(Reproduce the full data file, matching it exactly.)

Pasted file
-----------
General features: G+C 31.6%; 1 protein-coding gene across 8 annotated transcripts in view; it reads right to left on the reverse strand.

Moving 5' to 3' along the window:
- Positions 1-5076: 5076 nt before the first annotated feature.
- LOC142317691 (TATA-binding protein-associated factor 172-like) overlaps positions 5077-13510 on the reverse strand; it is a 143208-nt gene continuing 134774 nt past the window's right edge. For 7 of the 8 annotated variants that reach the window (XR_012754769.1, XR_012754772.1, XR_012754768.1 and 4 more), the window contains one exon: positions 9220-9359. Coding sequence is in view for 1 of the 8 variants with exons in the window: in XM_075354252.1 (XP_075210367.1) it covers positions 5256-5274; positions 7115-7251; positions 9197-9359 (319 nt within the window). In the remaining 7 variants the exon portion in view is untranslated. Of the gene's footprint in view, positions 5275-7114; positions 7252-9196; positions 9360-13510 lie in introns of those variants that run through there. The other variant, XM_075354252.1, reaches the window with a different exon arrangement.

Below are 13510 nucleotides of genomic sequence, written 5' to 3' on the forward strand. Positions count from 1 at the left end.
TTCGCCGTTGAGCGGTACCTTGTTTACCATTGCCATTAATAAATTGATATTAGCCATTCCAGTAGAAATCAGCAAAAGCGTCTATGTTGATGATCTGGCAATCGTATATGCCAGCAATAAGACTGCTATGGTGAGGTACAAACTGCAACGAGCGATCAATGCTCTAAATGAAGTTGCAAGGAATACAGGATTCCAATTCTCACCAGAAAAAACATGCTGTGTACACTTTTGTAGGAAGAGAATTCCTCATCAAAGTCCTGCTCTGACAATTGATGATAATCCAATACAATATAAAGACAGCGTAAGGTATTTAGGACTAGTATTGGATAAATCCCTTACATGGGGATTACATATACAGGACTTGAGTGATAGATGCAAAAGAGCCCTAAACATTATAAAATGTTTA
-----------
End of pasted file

General features: G+C 31.6%; 1 protein-coding gene across 8 annotated transcripts in view; it reads right to left on the reverse strand.

Moving 5' to 3' along the window:
- Positions 1-5076: 5076 nt before the first annotated feature.
- LOC142317691 (TATA-binding protein-associated factor 172-like) overlaps positions 5077-13510 on the reverse strand; it is a 143208-nt gene continuing 134774 nt past the window's right edge. For 7 of the 8 annotated variants that reach the window (XR_012754769.1, XR_012754772.1, XR_012754768.1 and 4 more), the window contains one exon: positions 9220-9359. Coding sequence is in view for 1 of the 8 variants with exons in the window: in XM_075354252.1 (XP_075210367.1) it covers positions 5256-5274; positions 7115-7251; positions 9197-9359 (319 nt within the window). In the remaining 7 variants the exon portion in view is untranslated. Of the gene's footprint in view, positions 5275-7114; positions 7252-9196; positions 9360-13510 lie in introns of those variants that run through there. The other variant, XM_075354252.1, reaches the window with a different exon arrangement.

Below are 13510 nucleotides of genomic sequence, written 5' to 3' on the forward strand. Positions count from 1 at the left end.
TTCGCCGTTGAGCGGTACCTTGTTTACCATTGCCATTAATAAATTGATATTAGCCATTCCAGTAGAAATCAGCAAAAGCGTCTATGTTGATGATCTGGCAATCGTATATGCCAGCAATAAGACTGCTATGGTGAGGTACAAACTGCAACGAGCGATCAATGCTCTAAATGAAGTTGCAAGGAATACAGGATTCCAATTCTCACCAGAAAAAACATGCTGTGTACACTTTTGTAGGAAGAGAATTCCTCATCAAAGTCCTGCTCTGACAATTGATGATAATCCAATACAATATAAAGACAGCGTAAGGTATTTAGGACTAGTATTGGATAAATCCCTTACATGGGGATTACATATACAGGACTTGAGTGATAGATGCAAAAGAGCCCTAAACATTATAAAATGTTTA